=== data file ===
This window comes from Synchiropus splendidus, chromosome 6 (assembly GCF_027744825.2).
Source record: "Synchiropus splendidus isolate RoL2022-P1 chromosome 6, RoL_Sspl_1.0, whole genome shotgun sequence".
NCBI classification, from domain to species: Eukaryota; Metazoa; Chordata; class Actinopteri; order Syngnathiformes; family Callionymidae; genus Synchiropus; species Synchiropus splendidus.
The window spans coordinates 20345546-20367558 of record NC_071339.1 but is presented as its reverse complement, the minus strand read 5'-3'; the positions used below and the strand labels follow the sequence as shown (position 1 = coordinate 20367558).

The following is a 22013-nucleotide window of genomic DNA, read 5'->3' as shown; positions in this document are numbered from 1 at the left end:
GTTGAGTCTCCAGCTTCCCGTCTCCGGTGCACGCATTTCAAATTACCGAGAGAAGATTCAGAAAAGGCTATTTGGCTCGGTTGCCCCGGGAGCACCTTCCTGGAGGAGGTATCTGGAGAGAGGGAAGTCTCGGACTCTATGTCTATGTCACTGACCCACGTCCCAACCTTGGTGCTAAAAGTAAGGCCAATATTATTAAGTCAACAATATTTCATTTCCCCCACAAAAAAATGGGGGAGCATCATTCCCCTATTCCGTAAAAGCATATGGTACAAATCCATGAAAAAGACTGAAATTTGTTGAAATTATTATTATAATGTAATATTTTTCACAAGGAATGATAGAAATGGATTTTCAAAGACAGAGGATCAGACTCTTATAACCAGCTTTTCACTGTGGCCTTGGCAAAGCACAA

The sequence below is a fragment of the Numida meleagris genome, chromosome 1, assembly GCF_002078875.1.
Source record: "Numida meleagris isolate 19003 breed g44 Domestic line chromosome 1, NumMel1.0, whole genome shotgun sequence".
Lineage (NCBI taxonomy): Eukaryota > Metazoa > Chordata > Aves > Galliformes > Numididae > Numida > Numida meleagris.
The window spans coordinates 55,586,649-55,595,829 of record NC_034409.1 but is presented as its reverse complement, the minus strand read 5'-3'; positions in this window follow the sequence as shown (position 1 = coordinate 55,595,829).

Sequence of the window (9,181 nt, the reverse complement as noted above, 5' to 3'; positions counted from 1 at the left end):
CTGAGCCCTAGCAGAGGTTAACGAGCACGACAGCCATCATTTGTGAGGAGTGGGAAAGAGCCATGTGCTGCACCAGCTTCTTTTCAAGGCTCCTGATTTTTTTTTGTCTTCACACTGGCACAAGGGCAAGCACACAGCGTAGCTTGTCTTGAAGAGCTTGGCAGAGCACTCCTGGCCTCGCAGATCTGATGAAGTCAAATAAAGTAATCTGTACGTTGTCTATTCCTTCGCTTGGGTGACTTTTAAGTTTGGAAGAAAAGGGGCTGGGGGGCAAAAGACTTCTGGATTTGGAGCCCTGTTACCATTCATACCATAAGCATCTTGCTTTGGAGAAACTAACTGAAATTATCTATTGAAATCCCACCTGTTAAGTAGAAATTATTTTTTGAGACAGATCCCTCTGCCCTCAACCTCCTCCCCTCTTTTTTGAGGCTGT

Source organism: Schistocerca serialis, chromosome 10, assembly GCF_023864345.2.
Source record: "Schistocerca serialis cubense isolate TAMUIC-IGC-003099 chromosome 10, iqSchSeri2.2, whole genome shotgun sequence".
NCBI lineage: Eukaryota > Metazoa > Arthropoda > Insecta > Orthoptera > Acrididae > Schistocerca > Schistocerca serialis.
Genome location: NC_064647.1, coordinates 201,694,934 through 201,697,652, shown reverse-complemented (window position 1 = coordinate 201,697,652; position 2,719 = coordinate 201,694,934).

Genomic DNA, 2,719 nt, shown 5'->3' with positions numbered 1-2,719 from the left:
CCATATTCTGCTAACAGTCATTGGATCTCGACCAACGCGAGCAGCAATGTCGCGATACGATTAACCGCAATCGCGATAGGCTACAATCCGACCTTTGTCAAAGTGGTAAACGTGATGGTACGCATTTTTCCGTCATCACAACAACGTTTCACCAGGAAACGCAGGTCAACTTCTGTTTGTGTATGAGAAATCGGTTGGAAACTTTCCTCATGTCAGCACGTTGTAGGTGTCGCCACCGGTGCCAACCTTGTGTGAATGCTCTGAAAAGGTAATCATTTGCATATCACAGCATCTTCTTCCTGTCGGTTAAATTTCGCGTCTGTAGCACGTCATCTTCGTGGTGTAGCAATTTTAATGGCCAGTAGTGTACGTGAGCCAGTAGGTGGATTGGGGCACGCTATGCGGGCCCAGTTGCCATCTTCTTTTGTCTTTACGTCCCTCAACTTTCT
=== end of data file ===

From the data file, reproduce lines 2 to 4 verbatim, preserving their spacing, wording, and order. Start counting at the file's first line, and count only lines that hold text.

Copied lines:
Source record: "Synchiropus splendidus isolate RoL2022-P1 chromosome 6, RoL_Sspl_1.0, whole genome shotgun sequence".
NCBI classification, from domain to species: Eukaryota; Metazoa; Chordata; class Actinopteri; order Syngnathiformes; family Callionymidae; genus Synchiropus; species Synchiropus splendidus.
The window spans coordinates 20345546-20367558 of record NC_071339.1 but is presented as its reverse complement, the minus strand read 5'-3'; the positions used below and the strand labels follow the sequence as shown (position 1 = coordinate 20367558).